Tanzania started offering contraceptive services in 1959 but was among the last countries in Africa to declare an official population policy in 1992. In 1974 at the World Population Conference in Bucharest where the alliance of â€œthe Soviet Union, the Vatican, John Rockefeller and most of the Third Worldâ€ criticised â€œinternational population programs and family planning interventionsâ€Â for theirÂ â€œideological underpinnings of racism, imperialism and xenophobiaâ€, Tanzania was outspoken in its refusal of the idea that population was a major problem for development. Yet Lisa Ann Richey makes the rather startling observation in her book Population Politics and Development: from the Policies to the Clinics that Tanzaniaâ€™s National Population Policy when adopted in 1992 looked â€œstrikingly similar to those of other Third World countriesâ€
Book: Population Politics and Development: From Policies to the Clinics,Â
Author: Lisa Ann Richey,Â
Volume: 269 Pages,Â
Publisher: Fountain Publishers Kampala
Reviewer: Allan Mwesiga,Â Â
1992 was two years before the 1994 International Conference on Population and Development in Cairo where reproductive health, as a term, emerged and the link between population, health, gender and development issues was established. A decade before, (Mexico, 1984) many Third World countries, then in economic crisis, were already making adjustments towards â€œconformist population policiesâ€. Policies that had one shared idea: population is the problem hindering development. However, by the mid-90, actual demographic evidence demanded a review of this assertion.
Introducing the interlocking narratives on population discourse as discussed by the author; the demographic (overpopulation is the fundamental obstacle to development), development (Socioeconomic status is related to the population challenge) and the feminist (solve the problems of womenâ€™s empowerment and gender equality, which are population problems, and development will be achieved). The book chronicles how these narratives affected Tanzaniaâ€™s Population Policy and its implementation. It also gives a disquieting account of how the feminist objectives get sidelined as resource constraints and competing agendas duel in an environment where policy is influenced by external expertise and foreign aid and how â€œmost of the priorities of local implementation can be understood as responding to the weight of international agendasâ€. Agendas that change and that are influenced by a broad field of actors: from political parties to religious groups, from donors to consultants to â€˜localâ€™ experts, from NGOâ€™s and UN agencies to Bretton Woods Institutions.Â It is also an inspiring account of how governments through what the author calls a â€œpolyvalent performanceâ€ can effectively subject donor priorities to national needs through a process of â€œaccommodative bargainingâ€.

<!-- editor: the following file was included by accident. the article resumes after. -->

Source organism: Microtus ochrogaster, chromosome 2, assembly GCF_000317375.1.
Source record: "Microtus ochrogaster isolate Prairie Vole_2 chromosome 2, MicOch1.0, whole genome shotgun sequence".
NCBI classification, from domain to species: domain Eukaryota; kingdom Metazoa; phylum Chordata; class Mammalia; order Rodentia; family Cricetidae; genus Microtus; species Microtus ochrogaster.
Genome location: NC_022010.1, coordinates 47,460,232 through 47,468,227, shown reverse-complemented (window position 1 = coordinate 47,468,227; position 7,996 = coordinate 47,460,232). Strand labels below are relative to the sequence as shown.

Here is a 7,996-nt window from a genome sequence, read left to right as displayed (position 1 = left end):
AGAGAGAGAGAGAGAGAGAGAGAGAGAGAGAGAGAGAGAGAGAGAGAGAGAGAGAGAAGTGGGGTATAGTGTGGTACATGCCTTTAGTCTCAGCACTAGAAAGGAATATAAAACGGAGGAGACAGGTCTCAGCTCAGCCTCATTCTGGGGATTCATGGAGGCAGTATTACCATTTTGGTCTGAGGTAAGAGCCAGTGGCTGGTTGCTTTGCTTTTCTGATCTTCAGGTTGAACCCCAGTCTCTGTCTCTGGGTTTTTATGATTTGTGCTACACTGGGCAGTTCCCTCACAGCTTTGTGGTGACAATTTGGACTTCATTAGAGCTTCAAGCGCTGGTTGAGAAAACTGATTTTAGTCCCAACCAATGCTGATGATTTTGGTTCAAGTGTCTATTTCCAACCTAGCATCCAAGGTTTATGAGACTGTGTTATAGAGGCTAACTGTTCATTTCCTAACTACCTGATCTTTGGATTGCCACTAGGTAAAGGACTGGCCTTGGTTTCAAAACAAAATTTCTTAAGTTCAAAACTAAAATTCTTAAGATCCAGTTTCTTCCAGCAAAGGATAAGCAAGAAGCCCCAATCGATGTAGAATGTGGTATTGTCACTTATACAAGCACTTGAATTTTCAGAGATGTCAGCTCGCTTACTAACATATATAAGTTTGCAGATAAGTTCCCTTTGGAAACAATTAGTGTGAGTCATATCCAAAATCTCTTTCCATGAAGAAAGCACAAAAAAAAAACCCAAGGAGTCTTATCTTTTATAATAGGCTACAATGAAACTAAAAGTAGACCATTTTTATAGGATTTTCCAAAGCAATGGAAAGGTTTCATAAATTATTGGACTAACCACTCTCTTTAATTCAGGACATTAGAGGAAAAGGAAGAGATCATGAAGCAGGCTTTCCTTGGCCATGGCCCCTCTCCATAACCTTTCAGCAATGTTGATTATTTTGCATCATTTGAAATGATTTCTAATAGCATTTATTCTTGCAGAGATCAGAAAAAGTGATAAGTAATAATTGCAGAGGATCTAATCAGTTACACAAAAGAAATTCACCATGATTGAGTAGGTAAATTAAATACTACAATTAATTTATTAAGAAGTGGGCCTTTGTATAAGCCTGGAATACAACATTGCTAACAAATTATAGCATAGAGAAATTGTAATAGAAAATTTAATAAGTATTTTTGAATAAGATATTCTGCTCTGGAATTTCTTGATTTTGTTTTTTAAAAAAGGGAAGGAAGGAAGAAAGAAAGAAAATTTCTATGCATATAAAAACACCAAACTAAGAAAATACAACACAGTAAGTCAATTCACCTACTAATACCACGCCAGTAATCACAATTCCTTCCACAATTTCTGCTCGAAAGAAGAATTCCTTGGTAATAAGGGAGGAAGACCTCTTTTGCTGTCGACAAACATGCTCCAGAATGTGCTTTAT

Two years of field study into the realities of population policy implementation in three regions of Tanzania are not just presented in discussions of literature, tables and graphs but through four accounts from the authorâ€™s experiences. This â€œIntermezzoâ€ feature gives a human face to an often policy based discussion especially as it includes the views and the perceptions of those targeted by such policy: women. Women who are viewed as childrenâ€™s mothers not as individuals, who are provided limited family planning options through clinics and Community Based Distributors. Women who are supposed to be reached out to by mostly government clinics, Integrated Projects and locally based NGOâ€™s like UMATI (Uzazi Na Malezi Bora) The Family Planning Association of Tanzania that have had to put up with bouts of political opposition and support from government and donors alike. Women who are victims of the turf wars between NGOâ€™s and who live with conflicts; about the perception of the traditional and the modern; about whether medicines configured for western bodies can be successfully applied to African ones; and how to negotiate shared understandings with family planning agents, their partners and spouses about the options available, the associated risks, their reproductive health and the health of their children.
Tanzania teaches the rest of Sub-Saharan Africa an important lesson about fitting family planning into basic social service delivery. Yet challenges exist for Tanzania and the developing world in the provision of basic health care for children and their mothers and in the commercialization of health care. The author tells of a race against time to save the life of a young boy affected by malaria in rural Tanzania; how he could not be admitted without a â€œnotebookâ€, the rush to a pharmacy to buy a vial of quinine and medical sundries. How, when the boy was admitted,Â a doubly expensive full liter bottle of glucose IV solution, purchased for the boyâ€™s use(Half liter bottles of glucose IV solution were out of stock at the pharmacy) and reluctantly accepted by a nurse, disappeared and a half-liter bottle of solution suddenly materialized. It is clear then, a young boy could get minimal care for a treatable disease, a situation that is hardly uncommon in Uganda.
Perhaps the most important challenge Lisa Ann Richey points out is the impact of HIV/AIDS on fertility and the need to provide counseling for women and couples on family planning and the provision of a broader range of options that go beyond pills and injections. Women should not be asked: What do you want from what is available? Instead they should be asked: What do you want for your children?
written by Michael Kors Outlet, February 17, 2012